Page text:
For the first time in more than 60 years, there are no Toys “R” Us stores for grown-ups to take their kids’ Christmas shopping lists, after the national retailer filed bankruptcy and closed all its stores in the United States earlier this year.
Who is picking up the slack? Some of the usual suspects, the big box retailers such as Walmart and Target, and the online titan, Amazon.
But toys are also lining shelves at some of the places you might not expect such as Ollie’s Bargain Outlet, in Cheektowaga and the Town of Niagara, where toy sales are said to be booming.
Toy sales are also up at Clayton’s Toys in Williamsville, where the demise of Toys “R” Us is having an effect, said store co-owner Kellie Klos.
“It has been an interesting year trying to figure out what to order, and how much to order because we were not sure how it was going to impact our sales. It has definitely increased our sales.”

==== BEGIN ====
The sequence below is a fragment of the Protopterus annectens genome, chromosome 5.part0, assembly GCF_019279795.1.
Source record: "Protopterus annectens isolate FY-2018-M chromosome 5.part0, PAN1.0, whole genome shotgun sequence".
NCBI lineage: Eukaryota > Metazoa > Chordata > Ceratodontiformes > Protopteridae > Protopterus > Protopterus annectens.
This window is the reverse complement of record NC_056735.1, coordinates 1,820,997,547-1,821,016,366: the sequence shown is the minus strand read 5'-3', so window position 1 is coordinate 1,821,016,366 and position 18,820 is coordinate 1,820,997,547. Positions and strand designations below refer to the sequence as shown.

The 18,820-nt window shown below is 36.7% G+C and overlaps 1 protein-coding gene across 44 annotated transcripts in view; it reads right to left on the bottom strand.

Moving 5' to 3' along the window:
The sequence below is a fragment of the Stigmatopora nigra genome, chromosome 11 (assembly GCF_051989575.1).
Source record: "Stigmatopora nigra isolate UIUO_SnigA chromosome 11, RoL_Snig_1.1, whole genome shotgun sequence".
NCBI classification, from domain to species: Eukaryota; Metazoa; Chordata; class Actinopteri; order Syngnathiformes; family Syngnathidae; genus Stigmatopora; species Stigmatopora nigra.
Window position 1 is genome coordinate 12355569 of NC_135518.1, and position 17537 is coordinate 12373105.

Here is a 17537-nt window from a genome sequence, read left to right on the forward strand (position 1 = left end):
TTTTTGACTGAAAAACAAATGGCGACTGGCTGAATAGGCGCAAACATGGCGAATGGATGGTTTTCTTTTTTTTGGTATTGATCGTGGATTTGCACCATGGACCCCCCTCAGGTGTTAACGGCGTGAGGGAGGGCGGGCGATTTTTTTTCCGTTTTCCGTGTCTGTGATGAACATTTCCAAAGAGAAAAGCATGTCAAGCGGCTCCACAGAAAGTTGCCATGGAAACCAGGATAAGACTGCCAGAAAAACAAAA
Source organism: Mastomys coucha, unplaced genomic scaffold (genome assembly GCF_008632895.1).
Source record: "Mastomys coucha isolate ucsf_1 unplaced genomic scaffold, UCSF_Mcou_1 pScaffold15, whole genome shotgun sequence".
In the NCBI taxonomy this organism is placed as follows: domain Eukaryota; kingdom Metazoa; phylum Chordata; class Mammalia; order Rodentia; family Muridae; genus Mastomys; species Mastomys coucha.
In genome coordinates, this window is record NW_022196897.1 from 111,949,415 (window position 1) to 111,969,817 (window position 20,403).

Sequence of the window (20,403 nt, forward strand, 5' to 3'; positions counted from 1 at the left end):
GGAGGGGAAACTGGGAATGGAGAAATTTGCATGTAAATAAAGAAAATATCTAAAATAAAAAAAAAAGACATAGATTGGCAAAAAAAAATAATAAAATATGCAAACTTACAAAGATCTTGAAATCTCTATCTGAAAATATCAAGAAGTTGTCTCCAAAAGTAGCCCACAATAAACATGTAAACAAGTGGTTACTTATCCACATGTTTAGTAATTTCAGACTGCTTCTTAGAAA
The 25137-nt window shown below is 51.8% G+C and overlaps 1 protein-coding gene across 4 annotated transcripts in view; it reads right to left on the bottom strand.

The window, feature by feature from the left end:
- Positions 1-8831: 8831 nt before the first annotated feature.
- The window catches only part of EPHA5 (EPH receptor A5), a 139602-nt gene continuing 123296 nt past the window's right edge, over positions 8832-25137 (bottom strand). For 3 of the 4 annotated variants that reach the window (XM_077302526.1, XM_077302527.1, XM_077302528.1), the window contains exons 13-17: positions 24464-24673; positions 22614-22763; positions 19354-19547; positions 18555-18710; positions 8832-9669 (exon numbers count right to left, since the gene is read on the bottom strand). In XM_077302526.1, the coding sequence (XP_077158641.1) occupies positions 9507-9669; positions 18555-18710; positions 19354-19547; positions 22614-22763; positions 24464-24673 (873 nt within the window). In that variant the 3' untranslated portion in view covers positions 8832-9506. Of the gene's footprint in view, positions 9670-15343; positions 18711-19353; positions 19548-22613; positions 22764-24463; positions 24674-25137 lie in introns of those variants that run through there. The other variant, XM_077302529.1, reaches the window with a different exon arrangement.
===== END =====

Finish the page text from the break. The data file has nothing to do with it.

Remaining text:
Klos considers Clayton’s Toys a specialty store, selling tried-and-true toys, but always open to new ideas. While the loss of Toy “R” Us has been blamed partially on the growth of Internet sales, Clayton’s does have an online presence, but Klos said there is no substitute for good personal service.
“You are either going to be specialty or you are going to be online, and you have to do it right. You have to give great customer service, you have to give people what they want, and do it with a smile.”
There has been talk of Toys “R” Us making a comeback–creditors have called off a sale of the retailer’s assets to try to resurrect the national chain–but nothing has formally materialized.
While the Toys “R” Us shutdown has wiped out all the stores in the United States, and most of the international stores, Toys “R” Us Canada is still alive, including a store in Toronto, and another just across the border in St. Catharines, Ontario.